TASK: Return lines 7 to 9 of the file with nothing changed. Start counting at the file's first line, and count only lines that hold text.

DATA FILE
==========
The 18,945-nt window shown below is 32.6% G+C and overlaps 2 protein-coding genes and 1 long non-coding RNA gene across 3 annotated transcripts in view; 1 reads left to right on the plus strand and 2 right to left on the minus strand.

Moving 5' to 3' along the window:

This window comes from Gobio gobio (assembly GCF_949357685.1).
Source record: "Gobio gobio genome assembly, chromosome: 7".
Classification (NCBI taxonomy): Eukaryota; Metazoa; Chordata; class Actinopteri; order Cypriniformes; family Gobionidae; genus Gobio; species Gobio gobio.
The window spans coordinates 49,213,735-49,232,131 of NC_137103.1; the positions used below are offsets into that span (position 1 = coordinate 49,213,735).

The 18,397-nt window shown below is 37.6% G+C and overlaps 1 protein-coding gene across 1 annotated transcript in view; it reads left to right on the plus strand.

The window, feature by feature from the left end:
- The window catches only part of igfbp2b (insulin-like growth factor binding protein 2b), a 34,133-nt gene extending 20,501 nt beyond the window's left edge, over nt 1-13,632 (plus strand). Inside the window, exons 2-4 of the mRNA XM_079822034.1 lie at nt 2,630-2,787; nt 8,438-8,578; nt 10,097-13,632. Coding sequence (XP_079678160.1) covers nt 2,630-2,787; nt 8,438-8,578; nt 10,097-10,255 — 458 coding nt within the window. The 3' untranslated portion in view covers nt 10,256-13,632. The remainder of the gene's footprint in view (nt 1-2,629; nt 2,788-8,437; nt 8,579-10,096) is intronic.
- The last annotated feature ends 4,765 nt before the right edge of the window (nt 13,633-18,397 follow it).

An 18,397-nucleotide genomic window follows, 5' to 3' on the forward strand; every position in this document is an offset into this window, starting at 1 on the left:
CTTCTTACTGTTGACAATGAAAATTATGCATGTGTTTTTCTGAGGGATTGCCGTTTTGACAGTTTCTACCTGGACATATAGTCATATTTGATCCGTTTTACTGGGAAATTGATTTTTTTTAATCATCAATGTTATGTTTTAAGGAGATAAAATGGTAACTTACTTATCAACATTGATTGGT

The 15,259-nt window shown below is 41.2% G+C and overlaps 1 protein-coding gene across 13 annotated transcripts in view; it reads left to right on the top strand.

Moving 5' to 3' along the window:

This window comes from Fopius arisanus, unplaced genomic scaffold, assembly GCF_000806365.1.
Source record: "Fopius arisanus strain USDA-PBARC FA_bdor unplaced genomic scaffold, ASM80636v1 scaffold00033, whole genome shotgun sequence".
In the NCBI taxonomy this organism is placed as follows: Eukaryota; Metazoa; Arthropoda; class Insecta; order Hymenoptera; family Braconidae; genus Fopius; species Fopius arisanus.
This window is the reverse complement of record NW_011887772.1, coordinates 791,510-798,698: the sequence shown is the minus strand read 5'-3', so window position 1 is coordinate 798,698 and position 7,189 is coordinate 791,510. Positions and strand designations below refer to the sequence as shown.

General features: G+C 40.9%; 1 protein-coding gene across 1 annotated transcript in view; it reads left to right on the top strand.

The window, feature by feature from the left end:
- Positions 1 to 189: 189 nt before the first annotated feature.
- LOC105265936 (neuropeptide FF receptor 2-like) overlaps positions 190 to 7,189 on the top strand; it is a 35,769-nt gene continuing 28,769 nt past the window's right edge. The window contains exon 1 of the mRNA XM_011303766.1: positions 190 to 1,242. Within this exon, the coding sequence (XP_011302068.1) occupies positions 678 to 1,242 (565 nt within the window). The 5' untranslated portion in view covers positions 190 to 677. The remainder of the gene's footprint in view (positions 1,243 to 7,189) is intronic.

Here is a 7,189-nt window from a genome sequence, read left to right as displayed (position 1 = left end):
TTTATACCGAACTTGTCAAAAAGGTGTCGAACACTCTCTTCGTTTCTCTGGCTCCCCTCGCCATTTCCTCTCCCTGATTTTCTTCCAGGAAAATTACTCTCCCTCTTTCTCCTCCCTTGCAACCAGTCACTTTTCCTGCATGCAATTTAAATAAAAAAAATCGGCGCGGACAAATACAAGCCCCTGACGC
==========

The 18,397-nt window shown below is 37.6% G+C and overlaps 1 protein-coding gene across 1 annotated transcript in view; it reads left to right on the plus strand.

The window, feature by feature from the left end:
- The window catches only part of igfbp2b (insulin-like growth factor binding protein 2b), a 34,133-nt gene extending 20,501 nt beyond the window's left edge, over nt 1-13,632 (plus strand). Inside the window, exons 2-4 of the mRNA XM_079822034.1 lie at nt 2,630-2,787; nt 8,438-8,578; nt 10,097-13,632. Coding sequence (XP_079678160.1) covers nt 2,630-2,787; nt 8,438-8,578; nt 10,097-10,255 — 458 coding nt within the window. The 3' untranslated portion in view covers nt 10,256-13,632. The remainder of the gene's footprint in view (nt 1-2,629; nt 2,788-8,437; nt 8,579-10,096) is intronic.